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Apache C++ Standard Library User's Guide

35.2 Explicit Synchronization

You can force the stream to empty its buffer into an output file, or to refill its buffer from an input file. This is done through the stream buffer's public member function pubsync(). Typically, you call pubsync() indirectly through functions of the stream layer. Input streams and output streams have different member functions that implicitly call pubsync().

35.2.1 Output Streams

Output streams have a flush() function that writes the buffer content to the file. In case of failure, badbit is set or an exception thrown, depending on the exception mask.

//1The attempt to extract anything from the file /tmp/fil after this insertion will probably fail, because the string "Hello" is buffered and not yet written to the external file.
//2After the call to flush(), however, the file contains "Hello World!\n". (Incidentally, the call to ostr.flush() can be replaced by the std::flush manipulator; that is, ostr << std::flush;)

Keep in mind that flushing is a time-consuming operation. The member function flush() not only writes the buffer content to the file; it may also reread the buffer in order to maintain the current file position. For the sake of performance, you should avoid inadvertent flushing, as when the std::endl manipulator calls flush() on inserting the end-of-line character. (See Section 28.3.2.)

35.2.2 Input Streams

Input streams define the sync() member function. It forces the stream to access the external device and refill its buffer, beginning with the current file position. In the case of input streams, the behavior of sync() is implementation-defined, that is, not standardized. The traditional iostreams had a sync() function that did the expected synchronization, that is, refilling the buffer beginning with the current file position.

The example below demonstrates the principle theoretically. In real life, however, the two streams might belong to two separate processes. (For example, if two processes communcate through a shared file.) It should be noted that the exact behavior of the example below depends on the size of the internal buffers and other inherently implementation-specific parameters.

//1Here the input stream extracts the first substring, "Hello", from the shared file. In doing so, the input stream fills its buffer. It reads as many characters from the external file as needed to fill the internal buffer. For this reason, the number of characters to be extracted from the file is implementation-specific; it depends on the size of the internal stream buffer. We will assume for the remainder of this discussion that the entire external sequence has been read into the internal buffer.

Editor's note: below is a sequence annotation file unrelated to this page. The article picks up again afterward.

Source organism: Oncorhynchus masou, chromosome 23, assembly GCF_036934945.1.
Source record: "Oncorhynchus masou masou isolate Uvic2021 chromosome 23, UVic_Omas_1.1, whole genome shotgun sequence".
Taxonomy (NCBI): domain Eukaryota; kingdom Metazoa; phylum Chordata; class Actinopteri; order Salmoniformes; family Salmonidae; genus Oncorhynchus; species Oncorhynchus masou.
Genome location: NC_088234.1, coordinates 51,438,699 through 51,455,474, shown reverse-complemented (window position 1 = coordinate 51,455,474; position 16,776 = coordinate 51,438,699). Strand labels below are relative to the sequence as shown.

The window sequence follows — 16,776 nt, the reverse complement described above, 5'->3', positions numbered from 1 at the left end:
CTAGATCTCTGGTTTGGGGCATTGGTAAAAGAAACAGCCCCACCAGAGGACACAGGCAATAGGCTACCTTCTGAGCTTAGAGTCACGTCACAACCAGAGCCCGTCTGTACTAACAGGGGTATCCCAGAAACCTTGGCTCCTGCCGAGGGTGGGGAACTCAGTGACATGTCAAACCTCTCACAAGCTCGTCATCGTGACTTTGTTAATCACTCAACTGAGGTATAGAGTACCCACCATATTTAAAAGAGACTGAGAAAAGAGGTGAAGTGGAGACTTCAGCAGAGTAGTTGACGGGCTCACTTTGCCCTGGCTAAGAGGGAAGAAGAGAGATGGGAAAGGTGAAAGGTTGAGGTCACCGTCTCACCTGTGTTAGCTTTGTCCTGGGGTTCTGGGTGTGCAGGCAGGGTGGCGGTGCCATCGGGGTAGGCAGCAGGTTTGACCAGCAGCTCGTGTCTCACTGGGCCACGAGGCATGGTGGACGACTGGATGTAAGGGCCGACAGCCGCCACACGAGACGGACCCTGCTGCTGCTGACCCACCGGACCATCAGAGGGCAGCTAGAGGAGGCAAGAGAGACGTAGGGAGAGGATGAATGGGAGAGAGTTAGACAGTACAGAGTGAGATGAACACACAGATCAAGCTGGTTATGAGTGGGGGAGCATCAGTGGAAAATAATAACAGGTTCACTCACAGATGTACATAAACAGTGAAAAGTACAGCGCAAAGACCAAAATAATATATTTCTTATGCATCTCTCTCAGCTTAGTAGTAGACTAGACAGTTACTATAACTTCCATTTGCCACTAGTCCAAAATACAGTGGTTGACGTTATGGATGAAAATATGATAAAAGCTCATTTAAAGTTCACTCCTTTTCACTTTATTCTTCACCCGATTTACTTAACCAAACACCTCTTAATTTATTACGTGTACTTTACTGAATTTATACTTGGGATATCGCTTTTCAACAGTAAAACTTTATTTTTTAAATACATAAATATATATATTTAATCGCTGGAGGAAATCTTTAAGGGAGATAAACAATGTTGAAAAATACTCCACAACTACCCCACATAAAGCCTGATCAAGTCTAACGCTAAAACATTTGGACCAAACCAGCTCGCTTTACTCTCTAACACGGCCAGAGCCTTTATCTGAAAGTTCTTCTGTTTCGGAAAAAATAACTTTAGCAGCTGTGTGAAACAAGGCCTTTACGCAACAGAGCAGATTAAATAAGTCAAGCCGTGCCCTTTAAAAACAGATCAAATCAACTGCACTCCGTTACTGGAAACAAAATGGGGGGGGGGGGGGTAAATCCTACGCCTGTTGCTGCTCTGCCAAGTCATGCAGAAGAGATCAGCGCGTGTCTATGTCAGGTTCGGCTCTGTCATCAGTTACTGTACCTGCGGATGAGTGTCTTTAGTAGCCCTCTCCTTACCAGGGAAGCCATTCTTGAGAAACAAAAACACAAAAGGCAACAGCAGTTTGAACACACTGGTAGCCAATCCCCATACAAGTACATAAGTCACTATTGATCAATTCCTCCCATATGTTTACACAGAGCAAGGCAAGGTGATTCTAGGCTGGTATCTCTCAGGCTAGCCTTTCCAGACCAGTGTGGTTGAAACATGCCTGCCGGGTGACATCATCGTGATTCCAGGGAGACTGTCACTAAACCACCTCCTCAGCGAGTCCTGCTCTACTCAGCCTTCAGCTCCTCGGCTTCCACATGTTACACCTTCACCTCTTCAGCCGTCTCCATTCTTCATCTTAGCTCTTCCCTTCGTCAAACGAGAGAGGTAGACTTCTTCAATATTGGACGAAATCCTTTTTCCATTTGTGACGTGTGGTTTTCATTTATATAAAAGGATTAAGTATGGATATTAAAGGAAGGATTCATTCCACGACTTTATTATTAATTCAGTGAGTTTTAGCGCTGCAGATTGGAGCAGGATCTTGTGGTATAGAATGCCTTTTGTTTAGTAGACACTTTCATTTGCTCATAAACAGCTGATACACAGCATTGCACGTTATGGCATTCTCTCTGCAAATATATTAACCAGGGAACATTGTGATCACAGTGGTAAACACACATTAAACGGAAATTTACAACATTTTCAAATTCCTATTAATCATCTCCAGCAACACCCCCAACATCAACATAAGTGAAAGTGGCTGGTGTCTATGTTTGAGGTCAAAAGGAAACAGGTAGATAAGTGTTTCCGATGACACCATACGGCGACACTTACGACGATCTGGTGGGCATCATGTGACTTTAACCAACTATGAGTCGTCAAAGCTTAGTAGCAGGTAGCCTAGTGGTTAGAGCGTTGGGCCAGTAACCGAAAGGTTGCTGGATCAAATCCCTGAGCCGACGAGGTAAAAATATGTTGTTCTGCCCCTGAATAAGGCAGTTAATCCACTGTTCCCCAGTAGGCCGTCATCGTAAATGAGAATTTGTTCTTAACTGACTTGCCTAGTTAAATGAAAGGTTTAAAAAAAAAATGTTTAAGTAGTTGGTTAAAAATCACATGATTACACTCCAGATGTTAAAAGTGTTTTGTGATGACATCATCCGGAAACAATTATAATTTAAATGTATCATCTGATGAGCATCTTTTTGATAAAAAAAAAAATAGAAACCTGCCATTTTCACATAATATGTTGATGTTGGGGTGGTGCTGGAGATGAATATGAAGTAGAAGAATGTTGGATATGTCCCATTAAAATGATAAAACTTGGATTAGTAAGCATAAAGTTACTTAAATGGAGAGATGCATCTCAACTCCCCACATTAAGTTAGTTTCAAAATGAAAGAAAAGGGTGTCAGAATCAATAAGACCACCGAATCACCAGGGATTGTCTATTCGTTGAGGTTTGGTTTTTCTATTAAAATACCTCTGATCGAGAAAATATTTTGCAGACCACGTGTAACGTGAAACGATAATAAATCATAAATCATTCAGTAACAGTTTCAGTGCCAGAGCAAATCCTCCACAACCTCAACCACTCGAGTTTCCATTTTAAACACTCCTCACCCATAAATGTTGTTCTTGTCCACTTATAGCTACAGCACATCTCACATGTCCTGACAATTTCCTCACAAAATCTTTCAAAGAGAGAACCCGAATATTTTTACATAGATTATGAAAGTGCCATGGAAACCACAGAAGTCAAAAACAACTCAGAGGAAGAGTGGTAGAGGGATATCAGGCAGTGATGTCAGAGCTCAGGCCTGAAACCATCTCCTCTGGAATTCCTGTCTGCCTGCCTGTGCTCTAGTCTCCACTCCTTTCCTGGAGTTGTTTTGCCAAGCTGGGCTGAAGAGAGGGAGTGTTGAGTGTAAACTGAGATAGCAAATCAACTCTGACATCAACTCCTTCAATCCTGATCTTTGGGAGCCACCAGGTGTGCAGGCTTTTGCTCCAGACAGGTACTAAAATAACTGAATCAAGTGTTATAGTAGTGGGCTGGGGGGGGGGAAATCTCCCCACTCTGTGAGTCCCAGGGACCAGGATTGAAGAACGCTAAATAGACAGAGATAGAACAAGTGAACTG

//2The output stream overwrites part of the file content. Now the file content and the content of the input stream's buffer are inconsistent. The file contains "Hello Peter!"; the contents of the input stream's buffer are unchanged and still contain "Hello World!".
//3This extraction takes the string "World!" from the buffer instead of yielding "Peter!", which is the current file content. Since the file ends with a new line, the extractor terminates as soon as it encounters '\n' without setting eofbit. Had the the file not been new line terminated the extractor would have set eofbit.
//4More characters are appended to the internal buffer and subsequently flushed to the the external file. The file now contains "Hello Peter! Happy Birthday!". The input stream's buffer has not changed.
//5This extraction yields "Happy". The stream extractor first extracts the new line character that terminated input in 2. Since the default behavior is to skip all whitespace, the function proceeds extracting subsequent characters from the buffer. However, since the new line was the last character available in the internal buffer, the latter underflows and is refilled from the external sequence. The string "Happy Birthday!\n" is read in from the file and the first space-delimited substring is stored in s.
//6A call to sync() eventually forces the input stream to refill the buffer from the external device. The buffer tries to maintain the current position within the external device. After the synchronization, the input stream's buffer contains at the very least the initial substring " Birthday!\n", and the next extraction yields "Birthday!".

As the standard specifies the behavior of sync() as implementation-defined, you can alternatively try repositioning the input stream to the current position instead; for example, istr.seekg(std::ios_base::cur);.

NOTE -- If you must synchronize several streams that share a file, it is advisable to call the sync() function after each output operation and before each input operation.

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